According to a new study, children infected with the Human Immunodeficiency Virus (HIV) have to endure a significant adverse impact on their neurodevelopment and cognitive functioning.
The study was published on October 29 after a team of doctors at Fortis Memorial Research Institute in Gurugram, King George Medical University in Lucknow and Sidra Medicine in Doha, Qatar carried out the research highlighting significant fluctuations in regions of the brain that are associated with auditory, language, sensory and motor functional networks of HIV infected children.
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Analysing resting state functional MRIs the study reveals that HIV-infected children have lower neuropsychological test scores thus reflecting reduced memory span, attention deficit and decreased visual-motor coordination among other conditions.
The study was published recently in the online journal NeuroImage Clinical.
One of the investigators of the study, Dr Ravindra Garg, neurologist from Lucknow’s King George Medical University, said “Decline of mental processes has been commonly observed in HIV infected adults. The common condition we see in adult patients is dementia, which broadly refers to a decline in memory or thinking skills and encephalopathy, a condition that affects the structure or function of the brain. This new study asserts similar impact on HIV infected children.”
The researchers assessed 26 perinatally HIV infected children being treated under the National AIDS Control Programme in eastern Uttar Pradesh and 20 non-infected children from the same region. The mean age of the children was 10 years.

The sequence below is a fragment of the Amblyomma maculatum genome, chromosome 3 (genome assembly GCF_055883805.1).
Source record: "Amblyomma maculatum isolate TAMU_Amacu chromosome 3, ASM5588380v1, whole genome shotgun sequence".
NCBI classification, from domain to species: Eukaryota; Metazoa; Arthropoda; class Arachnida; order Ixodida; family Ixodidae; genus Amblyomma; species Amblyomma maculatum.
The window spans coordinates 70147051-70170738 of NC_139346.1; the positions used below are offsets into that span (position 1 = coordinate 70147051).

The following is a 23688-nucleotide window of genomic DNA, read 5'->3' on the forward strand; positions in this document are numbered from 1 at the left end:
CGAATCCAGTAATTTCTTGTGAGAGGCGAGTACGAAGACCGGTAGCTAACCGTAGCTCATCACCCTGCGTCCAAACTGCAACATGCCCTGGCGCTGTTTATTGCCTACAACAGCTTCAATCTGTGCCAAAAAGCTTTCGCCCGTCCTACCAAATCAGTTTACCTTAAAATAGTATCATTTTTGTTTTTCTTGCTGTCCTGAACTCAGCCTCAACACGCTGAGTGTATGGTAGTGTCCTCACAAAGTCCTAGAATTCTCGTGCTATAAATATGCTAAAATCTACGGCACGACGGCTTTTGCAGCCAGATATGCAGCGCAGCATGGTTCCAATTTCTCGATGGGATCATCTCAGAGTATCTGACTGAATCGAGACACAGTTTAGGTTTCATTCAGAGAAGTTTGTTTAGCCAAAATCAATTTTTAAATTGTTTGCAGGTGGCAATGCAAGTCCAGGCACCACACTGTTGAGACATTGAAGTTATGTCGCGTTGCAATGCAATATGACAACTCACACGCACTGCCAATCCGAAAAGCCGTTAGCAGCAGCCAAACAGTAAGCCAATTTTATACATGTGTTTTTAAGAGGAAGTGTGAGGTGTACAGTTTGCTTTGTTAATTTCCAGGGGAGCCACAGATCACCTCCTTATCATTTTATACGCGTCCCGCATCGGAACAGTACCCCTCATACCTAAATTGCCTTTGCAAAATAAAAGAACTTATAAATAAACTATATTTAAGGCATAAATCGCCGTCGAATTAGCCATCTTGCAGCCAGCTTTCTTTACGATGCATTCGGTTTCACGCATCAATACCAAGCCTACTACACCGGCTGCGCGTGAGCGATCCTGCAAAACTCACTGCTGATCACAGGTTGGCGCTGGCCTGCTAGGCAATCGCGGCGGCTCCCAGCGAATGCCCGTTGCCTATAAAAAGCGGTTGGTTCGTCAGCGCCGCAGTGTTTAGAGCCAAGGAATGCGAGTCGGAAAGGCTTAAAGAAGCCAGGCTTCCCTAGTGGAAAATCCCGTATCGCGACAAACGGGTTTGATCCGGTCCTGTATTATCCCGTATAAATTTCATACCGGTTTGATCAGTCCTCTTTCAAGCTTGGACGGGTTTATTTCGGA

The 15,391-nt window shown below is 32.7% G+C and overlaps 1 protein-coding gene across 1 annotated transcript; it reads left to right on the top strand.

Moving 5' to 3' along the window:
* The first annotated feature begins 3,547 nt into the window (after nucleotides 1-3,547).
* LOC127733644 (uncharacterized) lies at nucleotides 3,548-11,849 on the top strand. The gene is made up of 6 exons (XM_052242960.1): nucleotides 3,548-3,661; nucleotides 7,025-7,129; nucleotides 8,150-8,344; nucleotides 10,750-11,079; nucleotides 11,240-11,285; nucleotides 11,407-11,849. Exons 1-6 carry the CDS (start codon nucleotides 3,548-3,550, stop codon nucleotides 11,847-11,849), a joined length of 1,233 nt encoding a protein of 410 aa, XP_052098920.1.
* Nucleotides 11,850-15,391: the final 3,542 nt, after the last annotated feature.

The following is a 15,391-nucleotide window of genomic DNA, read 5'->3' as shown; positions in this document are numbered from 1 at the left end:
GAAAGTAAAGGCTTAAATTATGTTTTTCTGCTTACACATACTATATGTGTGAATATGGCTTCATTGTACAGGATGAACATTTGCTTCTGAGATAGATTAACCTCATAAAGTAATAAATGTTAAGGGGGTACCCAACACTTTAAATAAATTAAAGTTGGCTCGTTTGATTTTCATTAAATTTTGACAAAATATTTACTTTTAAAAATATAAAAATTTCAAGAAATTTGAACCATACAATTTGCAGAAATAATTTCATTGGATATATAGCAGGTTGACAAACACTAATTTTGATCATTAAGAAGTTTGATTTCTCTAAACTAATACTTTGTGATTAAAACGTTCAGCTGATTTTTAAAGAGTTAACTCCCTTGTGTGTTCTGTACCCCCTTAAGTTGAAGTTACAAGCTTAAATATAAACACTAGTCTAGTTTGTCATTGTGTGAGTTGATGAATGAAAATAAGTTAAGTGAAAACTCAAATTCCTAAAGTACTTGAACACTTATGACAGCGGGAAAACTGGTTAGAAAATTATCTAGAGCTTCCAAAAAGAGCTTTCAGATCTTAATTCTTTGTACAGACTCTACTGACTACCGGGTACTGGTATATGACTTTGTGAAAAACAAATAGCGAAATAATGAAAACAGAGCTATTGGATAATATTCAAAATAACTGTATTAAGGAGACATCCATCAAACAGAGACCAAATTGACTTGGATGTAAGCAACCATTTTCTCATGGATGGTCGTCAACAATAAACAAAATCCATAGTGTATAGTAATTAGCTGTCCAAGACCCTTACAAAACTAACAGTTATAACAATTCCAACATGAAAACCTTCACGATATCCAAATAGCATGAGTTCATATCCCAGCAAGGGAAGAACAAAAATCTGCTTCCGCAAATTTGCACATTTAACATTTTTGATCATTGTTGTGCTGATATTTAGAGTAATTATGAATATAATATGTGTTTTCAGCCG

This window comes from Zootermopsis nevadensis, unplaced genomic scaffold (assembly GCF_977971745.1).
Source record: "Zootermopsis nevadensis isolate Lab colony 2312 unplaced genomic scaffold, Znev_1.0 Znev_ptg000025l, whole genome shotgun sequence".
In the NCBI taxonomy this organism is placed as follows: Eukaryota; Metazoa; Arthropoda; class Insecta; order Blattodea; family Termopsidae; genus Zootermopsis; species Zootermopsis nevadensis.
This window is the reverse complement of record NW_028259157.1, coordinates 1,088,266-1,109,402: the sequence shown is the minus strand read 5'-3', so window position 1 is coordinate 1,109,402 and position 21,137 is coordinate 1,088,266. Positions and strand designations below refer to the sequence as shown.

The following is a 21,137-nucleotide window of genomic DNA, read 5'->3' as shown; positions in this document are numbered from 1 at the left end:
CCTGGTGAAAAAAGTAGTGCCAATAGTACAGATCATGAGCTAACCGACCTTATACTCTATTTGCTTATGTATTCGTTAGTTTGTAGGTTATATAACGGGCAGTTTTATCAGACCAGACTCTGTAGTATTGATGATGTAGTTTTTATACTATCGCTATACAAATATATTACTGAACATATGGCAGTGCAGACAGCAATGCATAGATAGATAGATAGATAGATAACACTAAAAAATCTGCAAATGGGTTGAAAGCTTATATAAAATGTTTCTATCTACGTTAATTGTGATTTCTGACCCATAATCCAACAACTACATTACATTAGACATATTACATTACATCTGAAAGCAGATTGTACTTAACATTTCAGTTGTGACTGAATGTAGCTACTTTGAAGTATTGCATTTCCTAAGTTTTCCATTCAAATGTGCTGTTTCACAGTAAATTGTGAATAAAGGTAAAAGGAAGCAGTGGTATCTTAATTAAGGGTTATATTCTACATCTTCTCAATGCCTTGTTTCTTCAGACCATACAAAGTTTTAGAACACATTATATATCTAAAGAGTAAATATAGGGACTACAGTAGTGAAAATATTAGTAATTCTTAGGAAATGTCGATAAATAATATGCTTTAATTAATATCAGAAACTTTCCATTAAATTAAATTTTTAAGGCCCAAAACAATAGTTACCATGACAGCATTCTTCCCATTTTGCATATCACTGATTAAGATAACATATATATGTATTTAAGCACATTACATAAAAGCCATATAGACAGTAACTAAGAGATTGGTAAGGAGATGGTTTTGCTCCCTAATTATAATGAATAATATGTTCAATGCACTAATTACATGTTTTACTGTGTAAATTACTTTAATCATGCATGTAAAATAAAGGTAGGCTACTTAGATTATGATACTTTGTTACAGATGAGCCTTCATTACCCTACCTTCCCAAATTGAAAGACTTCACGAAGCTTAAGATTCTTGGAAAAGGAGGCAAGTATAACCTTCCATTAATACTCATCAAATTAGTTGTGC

“We carried out resting state Magnetic Resonance Imaging (MRI) of all children and generated maps of Amplitude of Low Frequency Fluctuations (ALFF), a neuroimaging method to gauge spontaneous fluctuations and Functional Connectivity (FC) that analyses brain networks”, explained Dr Rakesh Gupta, a neuro-radiology expert from Fortis.
The neuropsychological assessment was carried out through a specially designed test for children to detect memory span, verbal meaning, mazes, learning names, quantity, discs, hidden figure, closure and exclusion. For example, in exclusion, children were given geometrical forms that have common characteristic except one and asked to pick the one that is different. This score reflects on the child’s cognition of figural classes and similarities. In closure, the children were shown incomplete pictures of familiar birds and animals for 30 seconds for them to identify. This reflects on their cognition of incomplete objects.
In mazes, children held a stylus on the maze on a paper sheet and were asked to find a way out without crossing the walls. Mazes reflect visual-motor coordination, planning etc. The study concluded that all HIV infected children had lower neuropsychological test scores as compared to the control group.
The HIV infected children in the study were also found to have significantly decreased Amplitude of Low Frequency Fluctuations (ALFF) and Functional connectivity (FC) in multiple brain regions that are related to cognition. Such reduction suggests altered brain functional activity, the study said.
“We were able to locate altered cortical thickness, subcortical volumes and structural connectivity anomalies in the HIV infected children who reflects attention deficits, behavioural implications, and other cognitive issues,” said Dr. Mohammad Haris from Qatar’s Sidra Medicine, one of the authors of the study.
HIV is a virus that attacks the immune system and is known to affect almost every organ in the human body. Nearly 60,000 children in India are currently taking Anti-Retroviral Therapy (ART) for HIV. Doctors treating these children commonly observe slackened physical as well as mental growth.
Doctors say such studies highlight the need for a holistic approach to HIV programmes. The emphasis should not only be on medication, but also nutritional, psychological and neurodevelopmental support.